RANDALL CREEK V. COMMONWEALTH OF KENTUCKY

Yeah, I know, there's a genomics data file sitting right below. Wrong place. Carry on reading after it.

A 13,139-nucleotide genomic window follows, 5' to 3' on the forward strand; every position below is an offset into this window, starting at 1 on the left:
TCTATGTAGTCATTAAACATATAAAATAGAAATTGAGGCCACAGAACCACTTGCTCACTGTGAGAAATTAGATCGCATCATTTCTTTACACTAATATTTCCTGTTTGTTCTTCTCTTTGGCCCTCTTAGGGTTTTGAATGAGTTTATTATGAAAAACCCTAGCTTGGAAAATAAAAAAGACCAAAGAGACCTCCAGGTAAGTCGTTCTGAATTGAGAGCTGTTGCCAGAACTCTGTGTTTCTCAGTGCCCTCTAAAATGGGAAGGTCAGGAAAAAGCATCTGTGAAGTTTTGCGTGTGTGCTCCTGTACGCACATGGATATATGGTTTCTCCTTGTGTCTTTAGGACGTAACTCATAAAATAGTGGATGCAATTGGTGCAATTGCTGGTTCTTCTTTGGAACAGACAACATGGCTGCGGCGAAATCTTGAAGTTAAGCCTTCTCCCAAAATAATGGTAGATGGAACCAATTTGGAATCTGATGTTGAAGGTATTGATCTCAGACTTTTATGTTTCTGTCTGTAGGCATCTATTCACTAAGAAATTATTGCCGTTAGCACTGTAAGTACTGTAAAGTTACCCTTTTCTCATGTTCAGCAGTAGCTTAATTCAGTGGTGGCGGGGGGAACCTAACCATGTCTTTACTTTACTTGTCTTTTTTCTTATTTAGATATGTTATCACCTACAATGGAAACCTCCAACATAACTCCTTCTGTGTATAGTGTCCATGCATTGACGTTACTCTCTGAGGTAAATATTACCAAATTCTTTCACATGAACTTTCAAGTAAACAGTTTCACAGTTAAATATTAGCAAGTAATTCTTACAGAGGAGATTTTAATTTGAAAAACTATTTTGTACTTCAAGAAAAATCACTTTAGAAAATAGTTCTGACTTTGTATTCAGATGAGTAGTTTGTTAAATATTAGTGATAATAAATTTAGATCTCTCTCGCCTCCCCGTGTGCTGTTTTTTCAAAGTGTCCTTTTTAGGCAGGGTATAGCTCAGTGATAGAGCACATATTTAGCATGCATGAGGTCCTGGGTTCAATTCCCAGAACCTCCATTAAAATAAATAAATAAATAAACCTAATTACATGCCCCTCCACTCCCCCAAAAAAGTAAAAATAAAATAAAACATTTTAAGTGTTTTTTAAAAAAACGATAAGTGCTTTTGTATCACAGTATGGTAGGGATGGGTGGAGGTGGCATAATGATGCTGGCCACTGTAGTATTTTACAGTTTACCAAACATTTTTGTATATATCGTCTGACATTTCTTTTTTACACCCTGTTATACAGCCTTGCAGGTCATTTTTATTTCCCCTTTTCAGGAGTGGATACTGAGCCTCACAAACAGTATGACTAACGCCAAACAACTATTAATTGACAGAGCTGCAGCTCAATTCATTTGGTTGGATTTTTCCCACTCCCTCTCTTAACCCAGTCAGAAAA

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IMPORTANT NOTICE NOT TO BE PUBLISHED OPINION THIS OPINION IS DESIGNATED "NOT TO BE PUBLISHED." PURSUANT TO THE RULES OF CIVIL PROCEDURE PROMULGATED BY THE SUPREME COURT, CR 76.28(4)(C), THIS OPINION IS NOT TO BE PUBLISHED AND SHALL NOT BE CITED OR USED AS BINDING PRECEDENT IN ANY OTHER CASE IN ANY COURT OF THIS STATE; HOWEVER, UNPUBLISHED KENTUCKY APPELLATE DECISIONS, RENDERED AFTER JANUARY 1, 2003, MAY BE CITED FOR CONSIDERATION BY THE COURT IF THERE IS NO PUBLISHED OPINION THAT WOULD ADEQUATELY ADDRESS THE ISSUE BEFORE THE COURT. OPINIONS CITED FOR CONSIDERATION BY THE COURT SHALL BE SET OUT AS AN UNPUBLISHED DECISION IN THE FILED DOCUMENT AND A COPY OF THE ENTIRE DECISION SHALL BE TENDERED ALONG WITH THE DOCUMENT TO THE COURT AND ALL PARTIES TO THE ACTION. RENDERED: NOVEMBER 23, 2011 NOT TO BE PUBLISHED ,ittyrrtitr C:ourf 7,firttfurliv 2010-SC-000575-MR RANDALL CREEK APPELLANT ON APPEAL FROM WARREN CIRCUIT COURT HONORABLE STEVE ALAN WILSON, JUDGE NO. 08-CR-00991 COMMONWEALTH OF KENTUCKY APPELLEE MEMORANDUM OPINION OF THE COURT AFFIRMING A Warren Circuit Court jury found Appellant, Randall Creek, guilty of murder, for which he received a sentence of life imprisonment. He now appeals as a matter of right, Ky. Const. ยง 110(2)(b), alleging that the trial court erred by denying his tendered instructions, by allowing an unqualified juror to deliberate in his case, and by denying his motion for change of venue. I. BACKGROUND On November 19, 2009, a Warren County grand jury indicted Appellant and charged him with one count each of murder, first-degree wanton endangerment, and tampering with physical evidence. At the time of the incident in question, Appellant was a deputy sheriff in Simpson County and a veteran of the first Gulf War. The charges arose from Appellant shooting Debbie Rediess to death with his service weapon on October 5, 2008, and pointing the same gun at her boyfriend, Gregory Wilson. Appellant was later apprehended in Iowa and waived extradition to Kentucky. Upon his return, he entered a plea of not guilty. At trial, the jury found Appellant guilty of murder and first-degree wanton endangerment, but not guilty of tampering with physical evidence. During the penalty phase, the jury recommended Appellant be sentenced to life in prison for the murder conviction and five years in prison for the wanton endangerment conviction. The trial court entered the sentences recommended by the jury, with the five year sentence for wanton endangerment to be served concurrently with the sentence of life imprisonment. This appeal followed. II. ANALYSIS A. Instructions Appellant first argues that the trial court denied his right to present a defense when it refused to grant his requested instruction on involuntary intoxication.' According to Appellant, the court's refusal constituted an abuse of discretion because he set forth sufficient evidence to support his contention that his involuntary intoxication negated an element of the offense, i.e. intent to commit murder. 2 We disagree. Appellant specifically contends that he was entitled to instructions on involuntary intoxication, second-degree manslaughter, and reckless homicide. While Appellant argues that any instruction on intoxication would compel a contemporaneous instruction on second-degree manslaughter, Slaven v. Commonwealth, 962 S.W.2d 845, 857 (1997) (holding that the "failure to instruct on second-degree manslaughter as a lesser included offense of murder was prejudicial error" when the trial judge granted the appellant's request for an instruction on the defense of intoxication), Appellant fails to articulate why he deserves an instruction on reckless homicide. 1 In their respective briefs, the Commonwealth and Appellant engage in a convoluted debate as to whether an instruction of involuntary intoxication can 2 2 The defense of involuntary intoxication is set forth in KRS 501.080(1) and provides that Iiintoxication is a defense to a criminal charge only if such condition . . . [n]egatives the existence of an element of the offense." 3 Although intoxication may be a defense to a charge, we have consistently recognized that a defendant must set forth sufficient evidence to justify such an instruction: [E]vidence of intoxication will support a criminal defense only if the evidence is sufficient to support a doubt that the defendant knew what she was doing when the offense was committed. In order to justify an instruction on intoxication, there must be evidence not only that the defendant was drunk, but that she was so drunk that she did not know what she was doing. Stanford v. Commonwealth, Ky., 793 S.W.2d 112, 117-18 (1990); Meadows v. Commonwealth, Ky., 550 S.W.2d 511 (1977); Jewell v. Commonwealth, Ky., 549 S.W.2d 807 (1977), overruled on other grounds, Payne v. Commonwealth, Ky., 623 S.W.2d 867 (1981). warrant an instruction on manslaughter. According to the Commonwealth, if Appellant was entitled to an instruction on involuntary intoxication, that defense was absolute and thus does not trigger the inclusion of a second-degree manslaughter instruction as would be the case when an instruction on voluntary intoxication is given. Appellant responds that, while involuntary intoxication serves as an "all or nothing" defense to general intent crimes, it can be a defense warranting instructions on lesser included offenses when the intoxication negates the specific intent element of the higher charge. Rather than delve into this argument, we can resolve this case by simply determining whether Appellant set forth sufficient evidence to support such an intoxication instruction. 3 Nowhere in his brief does Appellant argue that his involuntary intoxication equated to insanity under KRS 501.080(2), which reads: Intoxication is a defense to a criminal charge only if such condition either: (1) Negatives the existence of an element of the offense; or (2) Is not voluntarily produced and deprives the defendant of substantial capacity either to appreciate the criminality of his conduct or to conform. his conduct to the requirements of the law. (Emphasis added). Springer v. Commonwealth, 998 S.W.2d 439, 451 (Ky. 1999). 4 "We review a trial court's decision not to give an instruction under the abuse of discretion standard." Harris v. Commonwealth, 313 S.W.3d 40, 50 (Ky. 2010) (citing Crain v. Commonwealth, 257 S.W.3d 924 (Ky. 2008)). In Harris, we found the trial court did not abuse its discretion in denying an instruction on voluntary intoxication. 313 S.W.3d at 51. In that case, the appellant presented evidence that he was an active alcoholic and had been observed in a drunken state by three witnesses on the day of the murder. at 50. Id. Two of those witnesses testified that "they saw Harris walking along the railroad tracks as he often did when drunk, talking to himself, waving his arms, and apparently oblivious to his surroundings." Id. at 50-51. The third witness, the appellant's son-in-law, testified that he had seen the appellant "drinking beer and intoxicated to the extent that his speech was slurred." at 51. Id. However, we agreed with the trial court because "the evidence showed only that, although he had drunk heavily that afternoon, at least an hour-anda-half before the offense he understood his son-in-law's request to borrow money, he was in sufficient control of himself and was aware enough of his circumstances to join Dwayne Harris and Epperson's excursion with Browning, and after returning to Harlan he not only remembered the killing but boasted of it." Id. 4 Admittedly, our cases addressing the sufficiency of the evidence to support an intoxication instruction all deal with voluntary intoxication under KRS 501.080(1). However, considering that the claim is the same, i.e. that his intoxication negated the mental state of the offense, we believe the same standard applies whether the intoxication alleged was voluntarily or involuntarily brought about. See note 3. 4 In this case, Appellant had been prescribed Lortab and Flexeril for back pain on September 29, 2008, and also received a Kenalog injection and a Medrol dose pack for a skin rash. According to his expert, pharmacist Rodney Richmond, the steroids taken by Appellant prior to the shooting had the potential side effects of euphoria, anger, hostility, aggression, and changes in concentration and judgment. He did not, however, testify that Appellant suffered any of these side effects, be they mild or major. Prior to going to Rediess' home on October 5, 2008, Appellant had worked a full shift without incident until relieved by Deputy Jim Bouer at 7:00 a.m. Appellant then drove from Simpson County to Rediess' home in Smiths Grove and shot her four times. Appellant subsequently ordered Wilson, who had emerged after hearing the shots, back into the house by pointing his gun at him. After the shooting, Appellant drove to the home of his ex-wife, Angela Lay, in Allen County and told her that he had just shot Rediess. According to Lay, Appellant acted "normal" and "unusually calm" in explaining that he had shot Rediess because she had lied to him. Besides visiting his ex-wife, Appellant also left a series of voice mails to current and former co-workers. For instance, Appellant called Deputy Bouer and said that he shot his ex-girlfriend after he got off work because she had been lying and cheating. Appellant also called Tim Phillips, with whom he had worked at the Simpson County Detention Center, and said that he "shot the 5 bitch in the back of the head," that he "put two or three in her chest," and, if she survived, that she would be "brain fucking dead." Later, while in custody in Black Hawk County, Iowa, Appellant told another inmate how he went to Rediess' home, saw her boyfriend's car in the driveway, and "was going to make it lights out for both of them." Appellant also consented to an interview with Black Hawk County Sheriff Detective Jason Terrones, wherein he detailed the events and stated that he would have kept shooting her but she was laying on the concrete and he was afraid a bullet would ricochet. Several other witnesses testified in support of Appellant's intoxication defense, noting that his behavior leading up to and including the shooting was completely out of character. Appellant himself testified that he did not recall pulling the gun and that, when Rediess turned her back to him, he no longer saw a woman but instead, an Iraqi soldier. According to Appellant, all he could recall of the shooting was an Iraqi soldier dropping to the ground. 5 Appellant, however, admitted that he remembered going to work prior to the shooting and stated that he had no problems while there. He also recalled driving to Rediess' house, seeing Wilson's car in the driveway, knocking on the door, Rediess answering the door and coming outside to talk to him, and Rediess turning her back on him. 5 As he was being transported back to Kentucky, Appellant also indicated that he had blacked out during the shooting. 6 Here, unlike in Harris, Appellant did not establish that he was intoxicated, as his expert could not say that he suffered any of the possible side effects of the steroids taken prior to the shooting. Furthermore, if we assumed Appellant was intoxicated, he testified that he recalled the events immediately preceding the shooting. Moreover, his trip visiting Simpson, Warren, and Allen Counties in Kentucky, as well as Black. Hawk County, Iowa demonstrated that he was capable of driving. See Stanford v. Commonwealth, 793 S.W.2d 112 (Ky. 1990) (smoking cocaine and drinking beer half-an-hour to an hour-and-a-half before the offense did not justify intoxication instruction where evidence showed that defendant was still capable of driving). Finally, his visit with his ex-wife, the two voicemails, and his statements made to another inmate and Detective Jason Terrones show that Appellant "not only remembered the killing but boasted of it." Harris, 313 S.W.3d at 51. Because Appellant failed to set forth evidence sufficient to support a doubt that he knew what he was doing when the offense was committed, the trial court did not abuse its discretion in denying an instruction on involuntary intoxication. B. Unqualified Juror RCr 9.36 requires a judge to excuse a juror if there is a reasonable basis to believe the juror cannot be fair and impartial. Moreover, we have held that a juror should be excused for cause if he would be unable in any case, no matter how extenuating the circumstances may be, to consider the imposition of the 7 minimum penalty prescribed by law. Grooms v. Commonwealth, 756 S.W.2d 131, 137 (1988). Within these mandates, a trial court has considerable discretion in determining whether a juror should be stricken for cause. Murphy v. Commonwealth, 50 S.W.3d 173, 182 (Ky. 2001) (citing Campbell v. Commonwealth, 788 S.W.2d 260 (Ky. 1990)). Because a determination as to whether to excuse a juror for cause generally lies within the sound discretion of the trial court, we review only for a clear abuse of discretion. Soto v. Commonwealth, 139 S.W.3d 827, 848 (Ky. 2004). However, if a litigant fails to properly preserve such an argument, 6 we will not address it unless he or she requests palpable error review. See Anderson v. Commonwealth, No. 2002-SC0227-MR, 2003 WL 22975322 (Ky. December 18, 2003) (declining to address whether a juror was unqualified in absence of a motion to strike); Murphy, 50 S.W.3d 173 (exercising palpable error review because motion to strike was withdrawn). Appellant contends that the trial court erred by failing to strike a juror that he alleges was unqualified. Conceding this issue was unpreserved, Appellant requests palpable error review pursuant to RCr 10.26, to wit: To properly preserve error attributable to a trial court's failure to strike a juror, an appellant must move to excuse that juror and exhaust all of his peremptory challenges. Moreover, "in order to complain on appeal that he was denied a peremptory challenge by a trial judge's erroneous failure to grant a for-cause strike, the defendant must identify on his strike sheet any additional jurors he would have struck." Gabbard v. Commonwealth, 297 S.W.3d 844, 853 (Ky. 2009). Here, Appellant made no motion to strike the juror in question for cause and failed to exercise a peremptory strike against her. 6 A palpable error which affects the substantial rights of a party may be considered by the court on motion for a new trial or by an appellate court on appeal, even though insufficiently raised or preserved for review, and appropriate relief may be granted upon a determination that manifest injustice has resulted from the error. To be deemed "palpable," an error must be clear and plain under current law, Brewer v. Commonwealth, 206 S.W.3d 343, 349 (Ky. 2006), and such an error "affects the substantial rights of a party" only if "it is more likely than ordinary error to have affected the judgment." Ernst v. Commonwealth, 160 S.W.3d 744, 762 (Ky. 2005) (internal quotations omitted). Most importantly, a palpable error does not justify relief unless it has resulted in a manifest injustice, i.e. it so seriously affected the fairness, integrity, or public reputation of the proceeding as to be "shocking or jurisprudentially intolerable." Martin v. Commonwealth, 207 S.W.3d 1, 4 (Ky. 2006). Appellant argues that he suffered a manifest injustice when an unqualified juror was permitted to deliberate in his case. According to Appellant, this juror should have been removed because voir dire revealed she might not be able to consider the imposition of the minimum penalty prescribed by law. Moreover, before opening statements, she exhibited somewhat erratic behavior. The Commonwealth responds that Appellant is not entitled to relief because the alleged error does not rise to the level of manifest injustice. We agree with the Commonwealth. In this case, the juror in question approached the bench to acknowledge that she had heard media coverage of the case. Although she indicated that she had no preconceived notion regarding the matter, she stated "if he's guilty, I believe in the death penalty." 7 The trial court informed the juror that this was not a death penalty case and did not question her further regarding her unprompted statement. However, all jurors were subsequently questioned by defense counsel regarding their ability to consider mitigating evidence and the full range of penalties available in the event they found Appellant guilty. The juror in question gave no indication that she could not consider the full range of penalties. Before opening statements, the bailiff reported that he had been approached by a few jurors who told him the juror in question was extremely upset and saying that she did not believe she could deal with the trial. The defense counsel, the prosecutor, and the trial court thus agreed to revisit the issue after opening statements. However, after opening, the trial court attributed the juror's behavior to a bad case of "initial nerves" after observing her during both attorneys' opening statements. According to the court, she got up and left "strongly" and did not appear to be emotional or upset. As a result, the judge declined to question her further unless either the prosecutor or the defense counsel wished him to do so. Neither made such a request. The matter was revisited again at the close of the first day of trial, with the trial court noting that defense counsel, having "selected her," must have Based upon the juror's statement, Appellant puts forward a litany of cases in which a potential juror expressed a preference for the death penalty. See, e.g., Morgan v. Illinois, 504 U.S. 719 (1992). However, as Appellant himself notes, this case is distinguishable because he was not charged with capital murder. 7 10 "seen something in her." 8 The trial court then said that it watched her during opening statements and observed that she was listening, taking some notes, and that "she did not display a physical discomfort." Once testimony began, including the introduction of photographs, the trial court added that the juror made eye contact with the witnesses, watched the screen, and took notes. According to the judge, "nothing appeared to bring about, to indicate any level of discomfort . . . ." 9 For these reasons, we do not believe Appellant suffered a manifest injustice. Although we decline in this case to describe his counsel's conduct as inviting error, 10 we fail to see how inclusion of the juror in question could be considered "shocking or jurisprudentially intolerable" in light of the court's scrutiny, not to mention the repeated acquiescence to her presence on the jury. 11 Simply put, we cannot, based on the record before us, conclude that she would not be able to consider the imposition of the minimum penalty prescribed by law, especially since she gave no such indication when all the jurors were questioned by defense counse1. 12 Moreover, we see no reason to 8 Presumably, the trial court is referring to defense counsel's failure to use a peremptory challenge. 9 The prosecutor and the defense counsel also noted that the juror made eye contact with them during their statements. Moreover, each denied observing anything about the juror's demeanor that caused them any concern. Contrary to the trial court's characterization, a defense attorney does not "select" a juror by failing to exercise a peremptory challenge against them. See supra note 7. 10 To hold otherwise under these circumstances would be tantamount to creating an automatic reversible error for strategic decisions by terming them "palpable." 11 12 In any event, we note that neither of the sentences was the minimum. 11 dispute the trial court's evaluation of her behavior at trial, as it was best situated to make such a determination. Because the inclusion of this juror was not "shocking or jurisprudentially intolerable," we hold that Appellant did not suffer a manifest injustice. C. Venue Appellant finally argues that the trial court erred by denying his motion for a change of venue. In evaluating change of venue questions, "wide discretion is, and should be, vested in-the trial court" because "the judge is present in the county and presumed to know the situation." Stopher v. Commonwealth, 57 S.W.3d 787, 795 (Ky. 2001). As such, we only review for an abuse of discretion. See Jacobs v. Commonwealth, 870 S.W.2d 412, 416 (Ky. 1994). Here, Appellant contends the trial court abused its discretion because of the extensive and detailed publicity, which he asserts compromised his right to a fair, impartial and indifferent jury free from outside influences. We simply disagree. Pursuant to the Due Process Clause of the 14th Amendment of the United States Constitution, 13 as well as KRS 452.210, 14 a change of venue 13 "Widespread bias in the community can make a change of venue constitutionally required." McCleskey v. Kemp, 481 U.S. 279, 310 n.30 (1987) (citing Irvin v. Dowd, 366 U.S. 717 1961)). 14 KRS 452.210 reads: When a criminal or penal action is pending in any Circuit Court, the judge thereof shall, upon the application of the defendant or of the state, order the trial to be held in some adjacent county to which there is no valid objection, if it appears that the defendant or the state cannot have a fair trial in the county where the prosecution is pending. If the judge is 12 should be granted if it appears that the defendant cannot have a fair trial in the county wherein the prosecution is pending. Brewster v. Commonwealth, 568 S.W.2d 232, 235 (Ky. 1978). To obtain a change of venue, "[p]rejudice must be shown unless it may be clearly implied in a given case from the totality of the circumstances." Id. In so doing, the moving party must show that (1) there has been prejudicial news coverage, (2) the coverage occurred prior to trial, and (3) the effect of such news coverage is reasonably likely to prevent a fair trial. Brewster, 568 S.W.2d at 235. (citing Sheppard v. Maxwell, 384 U.S. 333 (1966)). "[T]he mere fact that jurors may have heard, talked, or read about a case is not sufficient to sustain a motion for change of venue, absent a showing that there is a reasonable likelihood that the accounts or descriptions of the investigation and judicial proceedings have prejudiced the defendant." Brewster, 568 S.W.2d at 235. In this case, Michael Jamison, David Gordon, and Dr. Jerry Daday, an assistant professor in the Western Kentucky University Department of Sociology, testified in support of Appellant's motion for change of venue from Warren County. 15 Jamison, an attorney and acquaintance of Appellant, testified that he had seen coverage of the matter on television, in the newspaper, and on the internet, and that the coverage used the words "kill" and "murder." He also testified that Appellant's career path included law satisfied that a fair trial cannot be had in an adjacent county, he may order the trial to be had in the most convenient county in which a fair trial can be had. 15 Appellant not only requested a change of venue, but also that this change did not include those counties surrounding Warren County. 13 enforcement jobs and that he had run for Warren County Jailer against Jackie Strode, a well-liked candidate, in 2002. According to Jamison, Appellant was outspoken on his opinions, very active in Republican Party politics, and was a frequent letter writer to the local newspaper. Moreover, Jamison stated that most members of the community concluded the case was "open and shut" for murder and that he did not believe Appellant could get an impartial jury in Warren County. However, Jamison admitted that the only media reports he could recall were to the effect that Appellant was a suspect, that the Kentucky State Police were searching for him, and that one outlet released a letter or email from him, although Jamison could not remember the details of the letter or e-mail. Finally, Jamison acknowledged that all of the people he spoke to about the matter knew Appellant. Gordon, Appellant's ex-father-in-law and friend, testified that he was aware of the media coverage and had discussed the matter with members of the community. According to Gordon, the people he had spoken with believed Appellant to be guilty without exception. He also noted that Appellant wrote letters to the newspaper and that people in the community found him to be outspoken in his opinions. Like Jamison, Gordon believed it would be difficult to find a jury in Warren County that had not already formed an opinion in the case. However, he conceded that almost all of the people to whom he spoke regarding the matter knew of Gordon's relationship to Appellant or were friends of Appellant. 14 Appellant also provided the results of telephone survey conducted by Dr. Daday derived from a sample of 367 persons using the AT&T White Pages for Warren County. Dr. Daday testified that of the 367 persons selected, 127 agreed to participate, yielding a 9% margin of error. According to Dr. Daday, 54% of those surveyed confirmed that they had heard of Appellant, 61% knew Appellant had been charged with murder, 16 and 32% believed him to be guilty. 17 After considering the testimony and survey, the trial court denied the motion and proceeded to voir dire, which it felt would be a better measure of whether a fair and impartial jury could be seated in Warren County. Forty-six potential jurors were called during the first round of voir dire, with 21 acknowledging having some knowledge of the case and 13 excused due to their preconceived notions as to Appellant's guilt. 18 In total, 59 prospective jurors 16 We note that more people said they knew Appellant had been charged with murder than said they had heard of Appellant. Dr. Daday attributed this statistical oddity to additional information about the charge triggering a memory of Appellant in some persons that his name alone had not elicited. Dr. Daday's report noted that the White Pages, though, were less than ideal because it omitted people with unlisted numbers or no landline from the sample. According to Dr. Daday, younger residents, who frequently use a cell phone in lieu of a landline, were potentially under-represented. 17 18 Of the 32 persons called for the initial venire, 14 acknowledged having some knowledge of the case and nine were excused per their admission to previously forming an opinion as to Appellant's guilt. Of those initially excused, only five attributed their opinion solely to information gleaned from news coverage. After the initial excusals, the clerk called nine people as replacements. Of those nine, five had previously heard of the matter and four were excused, one due to a hardship in finding childcare and three per their admission to previously forming an opinion as to Appellant's guilt. Of the three persons excused for having previously formed an opinion, one stated that she lived about a mile from the residence where the crime was committed, had a neighbor who was a volunteer firefighter that had responded to the scene of the shooting, and had a daughter that had gone to school 15 were called, 29 had prior knowledge of the case, and 17 were excused due to their preconceived notions. 19 Of the 14 jurors eventually selected to serve, only three stated during voir dire that they had any prior knowledge of the case and all three stated that they had formed no opinion as to the outcome of the matter. Notably, Appellant did not challenge for cause any of the remaining 14 jurors. Based upon our review of the record, we do not believe that the trial court abused its discretion. Jamison, who provided the only testimony regarding the nature of the coverage, could only establish that the coverage with the victim while the other stated that he worked with a person that was a close friend of the victim. The clerk then called four more people as replacements, with one acknowledging having some knowledge of the case and, more importantly, that he had a preconceived notion about the case because he had coached Appellant in baseball and had kept up with the case in the media. The clerk finally called another person to replace the one excused. Although that person stated that she had prior knowledge of the matter, she had not formed an opinion and thus remained on the panel. 19 Upon completing the first round of voir dire, the trial court then questioned the 32 remaining jurors about the schedule of the trial and potential conflicts or prior excusals. Five people were then excused because of economic hardships and/or medical reasons that precluded them from serving on a lengthy trial. After excusal these five persons, the clerk called jurors one at a time as replacements. Three people were excused because they had a preconceived notion regarding whether Appellant was guilty while two were excused due to medical appoints scheduled during the trial. Of the five seated, two had previously heard of the case (but had formed no opinion thereon) while the remaining three stated that they had not heard anything about the case. During the prosecutor's voir dire, one juror was excused because he was friends with the Assistant Commonwealth's Attorney and was replaced by a juror who acknowledged having a little bit of prior knowledge of the case, but had not formed an opinion as to Appellant's guilt. A second juror then stated that he knew the victim's son and would have a hard time sitting on the jury. This juror was excused and replaced by a juror that stated he had no prior knowledge of the case. Finally, a third juror stated that the crimes occurred down the road from where he lived and that he had formed an opinion as to Appellant's guilt. This juror was excused and also replaced by a juror that stated he had no prior knowledge of the case. No jurors were excused for cause during Appellant's voir dire. 16 used the words "kill" and "murder." While these words constitute terms of art in the legal world, they are undoubtedly used interchangeably amongst laypersons and, accordingly, it would be absurd to describe their usage in news coverage as prejudicial. ' Without more, we can only assume that the coverage in this case reported nothing more than the uncontroverted facts that Appellant was a suspect in a murder and thus the state police were searching for him. Even if we accepted as true that Jamison set forth evidence of prejudicial news coverage, we simply cannot say that the trial court erred in concluding that the effect of such coverage was not reasonably likely to prevent a fair trial. Both Jamison and Gordon acknowledged that almost all of the persons they spoke to either knew or knew of Appellant prior to the shooting. More importantly, a review of the jury voir dire testimony undermines such a determination. At the outset, we note that the court had little difficulty in selecting a jury, as only 59 venire members were required to seat a 14 member jury. See Foster, 827 S.W.2d 670, 675 (Ky. 1991) (stating that the fact that "only fifty-eight veniremen were required to complete a fourteen-member jury . .. is evidence of a community which was not prejudiced.") (citation omitted). Of those 59, less than half had any prior knowledge of the matter and just 17 were excused due to their preconceived notions. See Bowling v. Commonwealth, 942 S.W.2d 293, 298 (Ky. 1997) (Affirming the trial court's denial of a change of venue motion even though "84.6 percent of jurors examined during individual voir dire admitted exposure to publicity and some 17 knowledge about the case."); Wood v. Commonwealth, 178 S.W.3d 500, 513 (Ky. 2005) (Affirming the trial court's denial of a change of venue motion even though "approximately 95 percent of the members of the jury pool had been exposed to pretrial publicity."); Stopher, 57 S.W.3d at 796 (Affirming the trial court's denial of a change of venue motion even though 40% of the jurors questioned "were excused based on opinions of guilt, excess knowledge of the facts, or refusal to consider the death penalty."). In fact, only three of the 14 jurors eventually selected to serve had any prior knowledge of the case (and none had formed a prior opinion as to Appellant's guilt). Finally, Appellant did not challenge for cause any of the 14 persons that ultimately sat on the jury in this case, which is strong evidence that he was convinced the jurors were not biased and had not formed any opinions as to his guilt. See Foster, 827 S.W.2d 670; Beck v. Washington, 369 U.S. 541 (1962). Because Appellant failed to conclusively establish prejudicial news coverage and a resultant reasonable likelihood of an unfair trial, we hold that the trial court did not abuse its discretion in denying his motion for change of venue. We pause, though, to address Appellant's misplaced reliance on this Court's decision in Jacobs, 870 S.W.2d 412. 20 In Jacobs, this Court reiterated that prejudice "may be clearly implied in a given case from the totality of the circumstances." 870 S.W.2d at 416 (citing 20 We also reject Appellant's reliance upon Nebraska Press Ass'n v. Stuart, 427 U.S. 539, 601 n.22 (1976), in which the United States Supreme Court stated that "the smaller the community, the more likely there will be a need for a change of venue in any event when a heinous crime is committed." In that case, the events took place in a community of 850 people, Id. at 567, whereas the population of Warren County in 2010 was 113,792. 18 Estes v. Texas, 381 U.S. 532 (1965)). Here, Appellant notes the circumstances surrounding the case that he previously ran for jailer, that he was considered outspoken on his opinions, that he was a frequent letter writer to the local newspaper, and that 32% of Warren County residents surveyed believed him to be guilty. 21 However, we believe Jacobs to be clearly distinguishable from this case. In Jacobs, 870 S.W.2d at 415, the pre-trial publicity reached a fever pitch, going so far as to encourage community members to fundraise for the appellant's prosecution: This murder was described by county officials as one of the most brutal in Knott County history. The initial and subsequent news reports described Jacobs' conviction of a similar slaying in 1974, and his release after such conviction when the earlier crime was overturned on appeal. Developments in this awaited trial permeated the media to such an extent that curbstone opinions, not only as to appellant's guilt, but even as to what punishment he should receive, were solicited and recorded. The force of adverse publicity gave impetus to the excitement and fostered prejudice among the people of the community. In fact, one of the public fund raising events to aid in Jacobs' prosecution raised $2,922. Furthermore, a public opinion survey/poll indicated that most persons had not only heard about the case, but also formed an opinion as to the appellant's guilt: The public opinion survey/poll which was filed with the record indicated that in 100 calls, 98 persons had read or heard about the crime. Eighty-nine thus polled were aware of appellant's name; 73 knew that he had been in prison previously, and 60 were aware of that charge. Ninety-three persons had heard both radio and television stories, some up to at least 100 such reports. Eighty-five considered Jacobs guilty, while 15 did not respond or stated they 21 See supra note 16. 19 did not know. Sixty-five thought Jacobs would receive a fair trial in Knott County. Id. And "prospective jurors gave repeated voice to the community's sentiment that was widespread against him" during the course of voir dire: All potential jurors, save one, had knowledge of the case. Of the 153 or more jurors that were voir dired individually, 112 were excused because they had preconceived opinions about appellant's guilt, could not presume him innocent, or admitted to knowledge of his prior manslaughter conviction. Of 38 jurors who were accepted by the court, 19 had an initial opinion that Jacobs was guilty. Of those 19 jurors, four sat on the panel that decided the case. Id. Based upon the media build-up, polls, and voir dire examination, this Court held that the appellant was denied his constitutional right to a fair trial. Id. at 417. Unlike Jacobs, here only 59 venire members were required to seat a jury, less than half had any prior knowledge of the matter, and just 17 were excused due to their preconceived notions. Most importantly, none of the jurors who sat on the panel that decided the case had an initial opinion that Appellant was guilty. Moreover, nothing in the record indicates that an inflammatory atmosphere existed in Warren County or the Warren County Justice Center. Murphy v. Florida, 421 U.S. 794, 802 (1975) (stating that the "indicia of impartiality might be disregarded in a case where the general atmosphere in the community or courtroom is sufficiently inflammatory."). Finally, at most 61% of those persons surveyed by Dr. Daday had knowledge of the case and only 32% considered Appellant guilty, which, again, simply cannot be equated to Jacobs. We, therefore, find no error. 20 III. CONCLUSION For the foregoing reasons, Appellant's murder conviction and corresponding sentence of life in prison are affirmed. All sitting. All concur. COUNSEL FOR APPELLANT: Erin Hoffman Yang Assistant Public Advocate Department of Public Advocacy 100 Fair Oaks Lane Suite 302 Frankfort, KY 40601 COUNSEL FOR APPELLEE: Jack Conway Attorney General of Kentucky Jason Bradley Moore Assistant Attorney General Office of Criminal Appeals Attorney General's Office 1024 Capital Center Drive Frankfort, KY 40601-8204